The iStabilizer ($15) is a great, inexpensive solution for attaching your iPhone and other small devices to a tripod. It holds fast to any device in its grasp and won’t damage the device thanks to protective padding on its pinchers. My favorite feature was how quickly and easily the iPhone can be removed from the tripod, which is nice because the multitasking iPhone is more than just a camera, and even while taking photos I’ll need access to it for other functions as well.

iPhone Basics: How to Take a Panorama Photo Using the Camera App

iPhone Camera app Panorama feature

The new panorama function in the iPhone’s Camera app is an incredibly useful feature that allows you to easily capture beautiful wide-shot vistas and landscapes. It’s a welcome addition to the Camera app, as previous to iOS 6, iPhone users had to rely on third-party apps to create panoramas. But no longer. Below are instructions for how to take panoramas using the iPhone’s Camera app. Also see the end of this article for extra panorama tips. Please note that panorama is only available on the iPhone 4S or newer iPhones.

Quick Instructions:

In the Camera app, tap Options > Panorama, then tap the camera icon to begin creating the panorama. Tap Done to stop at any point. To reverse the panning direction, tap the arrow.

Step-by-Step Visual Instructions:

1. Open the Camera app:

iPhone Camera icon

2. Tap Options:

Tap Options Button in iPhone Camera App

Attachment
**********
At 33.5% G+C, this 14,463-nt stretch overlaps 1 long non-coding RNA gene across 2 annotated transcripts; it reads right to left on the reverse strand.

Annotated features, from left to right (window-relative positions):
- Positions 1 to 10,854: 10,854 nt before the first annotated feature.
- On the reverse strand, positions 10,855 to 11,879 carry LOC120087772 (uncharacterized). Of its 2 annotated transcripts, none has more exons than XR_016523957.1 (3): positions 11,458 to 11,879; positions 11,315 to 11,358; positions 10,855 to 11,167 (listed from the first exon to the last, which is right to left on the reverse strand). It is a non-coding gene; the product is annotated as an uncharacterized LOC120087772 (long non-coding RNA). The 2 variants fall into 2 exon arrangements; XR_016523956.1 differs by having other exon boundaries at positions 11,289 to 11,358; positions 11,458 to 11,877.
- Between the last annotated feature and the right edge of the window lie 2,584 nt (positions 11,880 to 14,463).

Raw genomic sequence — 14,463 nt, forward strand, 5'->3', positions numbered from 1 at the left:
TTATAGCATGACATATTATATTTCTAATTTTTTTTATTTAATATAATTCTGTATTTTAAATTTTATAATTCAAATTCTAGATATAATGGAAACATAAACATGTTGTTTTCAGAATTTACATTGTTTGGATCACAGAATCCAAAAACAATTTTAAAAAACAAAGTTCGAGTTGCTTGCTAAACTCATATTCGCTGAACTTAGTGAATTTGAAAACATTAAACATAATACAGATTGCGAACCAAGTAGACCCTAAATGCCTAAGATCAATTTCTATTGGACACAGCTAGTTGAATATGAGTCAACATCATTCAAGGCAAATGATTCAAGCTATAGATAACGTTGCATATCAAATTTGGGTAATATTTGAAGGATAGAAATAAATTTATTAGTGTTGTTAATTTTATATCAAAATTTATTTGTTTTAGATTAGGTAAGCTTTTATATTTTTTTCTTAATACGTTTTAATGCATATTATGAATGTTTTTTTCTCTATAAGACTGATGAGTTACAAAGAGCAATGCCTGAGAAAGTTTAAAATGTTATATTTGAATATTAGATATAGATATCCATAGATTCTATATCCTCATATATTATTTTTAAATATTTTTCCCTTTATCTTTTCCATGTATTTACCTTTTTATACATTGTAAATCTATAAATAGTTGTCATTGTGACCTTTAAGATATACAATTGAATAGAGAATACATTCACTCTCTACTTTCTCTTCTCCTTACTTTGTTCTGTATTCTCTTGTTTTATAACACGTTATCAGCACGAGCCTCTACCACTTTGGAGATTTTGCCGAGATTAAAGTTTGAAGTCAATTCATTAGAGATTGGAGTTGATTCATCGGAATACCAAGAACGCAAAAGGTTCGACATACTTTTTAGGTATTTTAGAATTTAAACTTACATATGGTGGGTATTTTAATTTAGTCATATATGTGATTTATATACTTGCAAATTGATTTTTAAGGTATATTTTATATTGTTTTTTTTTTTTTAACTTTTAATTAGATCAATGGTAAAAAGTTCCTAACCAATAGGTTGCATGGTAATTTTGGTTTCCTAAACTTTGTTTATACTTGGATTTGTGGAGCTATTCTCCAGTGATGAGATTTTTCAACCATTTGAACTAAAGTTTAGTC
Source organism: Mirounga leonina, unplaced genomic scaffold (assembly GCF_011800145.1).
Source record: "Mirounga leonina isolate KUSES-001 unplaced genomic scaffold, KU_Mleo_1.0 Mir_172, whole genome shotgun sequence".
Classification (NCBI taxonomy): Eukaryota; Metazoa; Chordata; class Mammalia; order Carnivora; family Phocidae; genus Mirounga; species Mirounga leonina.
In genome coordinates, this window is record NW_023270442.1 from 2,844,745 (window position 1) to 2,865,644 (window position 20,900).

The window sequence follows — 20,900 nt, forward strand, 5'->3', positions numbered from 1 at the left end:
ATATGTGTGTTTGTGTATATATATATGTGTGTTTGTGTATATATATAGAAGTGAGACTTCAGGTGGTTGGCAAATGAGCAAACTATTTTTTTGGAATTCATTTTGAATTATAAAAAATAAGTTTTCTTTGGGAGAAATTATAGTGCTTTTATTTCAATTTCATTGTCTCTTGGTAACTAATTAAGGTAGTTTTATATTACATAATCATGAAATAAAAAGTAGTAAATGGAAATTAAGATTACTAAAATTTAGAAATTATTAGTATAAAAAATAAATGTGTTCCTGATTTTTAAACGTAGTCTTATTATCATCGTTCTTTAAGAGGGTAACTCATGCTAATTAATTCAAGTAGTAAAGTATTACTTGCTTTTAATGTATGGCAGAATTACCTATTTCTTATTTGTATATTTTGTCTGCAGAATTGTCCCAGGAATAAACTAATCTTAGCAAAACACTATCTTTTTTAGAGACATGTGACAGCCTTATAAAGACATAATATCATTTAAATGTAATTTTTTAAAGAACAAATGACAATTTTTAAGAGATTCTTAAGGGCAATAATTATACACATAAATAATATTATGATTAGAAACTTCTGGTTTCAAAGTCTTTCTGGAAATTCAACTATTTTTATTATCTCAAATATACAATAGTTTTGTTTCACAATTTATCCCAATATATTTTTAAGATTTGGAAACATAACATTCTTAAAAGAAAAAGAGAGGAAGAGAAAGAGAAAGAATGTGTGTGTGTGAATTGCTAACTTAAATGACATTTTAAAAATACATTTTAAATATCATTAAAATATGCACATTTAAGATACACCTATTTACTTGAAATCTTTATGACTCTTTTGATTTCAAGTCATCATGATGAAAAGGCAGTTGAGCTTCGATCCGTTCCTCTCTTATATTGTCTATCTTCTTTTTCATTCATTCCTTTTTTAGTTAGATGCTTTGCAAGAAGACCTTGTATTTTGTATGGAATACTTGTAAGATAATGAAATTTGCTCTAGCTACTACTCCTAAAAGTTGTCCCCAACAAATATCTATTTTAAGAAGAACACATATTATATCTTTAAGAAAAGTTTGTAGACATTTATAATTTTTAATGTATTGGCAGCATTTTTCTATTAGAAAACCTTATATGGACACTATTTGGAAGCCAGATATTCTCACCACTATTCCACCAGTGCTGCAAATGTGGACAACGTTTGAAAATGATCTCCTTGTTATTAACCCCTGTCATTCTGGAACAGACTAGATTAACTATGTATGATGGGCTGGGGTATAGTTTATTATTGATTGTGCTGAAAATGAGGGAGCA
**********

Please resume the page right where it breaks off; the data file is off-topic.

3. Tap Panorama:

Tap Panorama in iPhone camera app

4. If you’d like, tap the arrow to reverse the panning direction (right to left, or left to right):

Tap arrow to reverse panning direction

5. Tap the camera icon at the bottom of the screen to begin:

Tap Camera button to start

6. Tap Done at any point to finish the photo:

Tap Done in iPhone Camera app

And that’s it, you’ve created a panorama photo. Read on for some extra tips.

Extra tips:

  • You don’t have to fill the entire panorama box on the screen—you can stop at anytime during the panorama process by tapping Done. This, in effect, gives the iPhone a wide lens of any size you want.
  • If you hold the iPhone in landscape orientation and move it up or down, you can use panorama to shoot very tall buildings.
  • If your resulting panorama photos has rough edges, you can square them off using the crop tool right in the Camera app. To access the crop tool, tap the photo thumbnail in the bottom left corner. This will open the Photo Stream. When viewing the panorama in the Photo Stream, tap Edit in the top right corner, then tap the crop tool (it’s on the far right). Drag the cropping box to fine tune your edges, then tap Crop.

Here’s a Cool iPhone Camera Concept. So Why Not an iCamera?

Apple already sells the world’s most popular camera in the form of the iPhone 4 (based on the number of images posted to Flickr). But what if you wanted something a bit more traditional, with a wider lens, dedicated shutter button, etc, yet still be able to take advantage of the iPhone’s photography apps? Black Design came up with this sweet concept of a camera that is powered by an iPhone.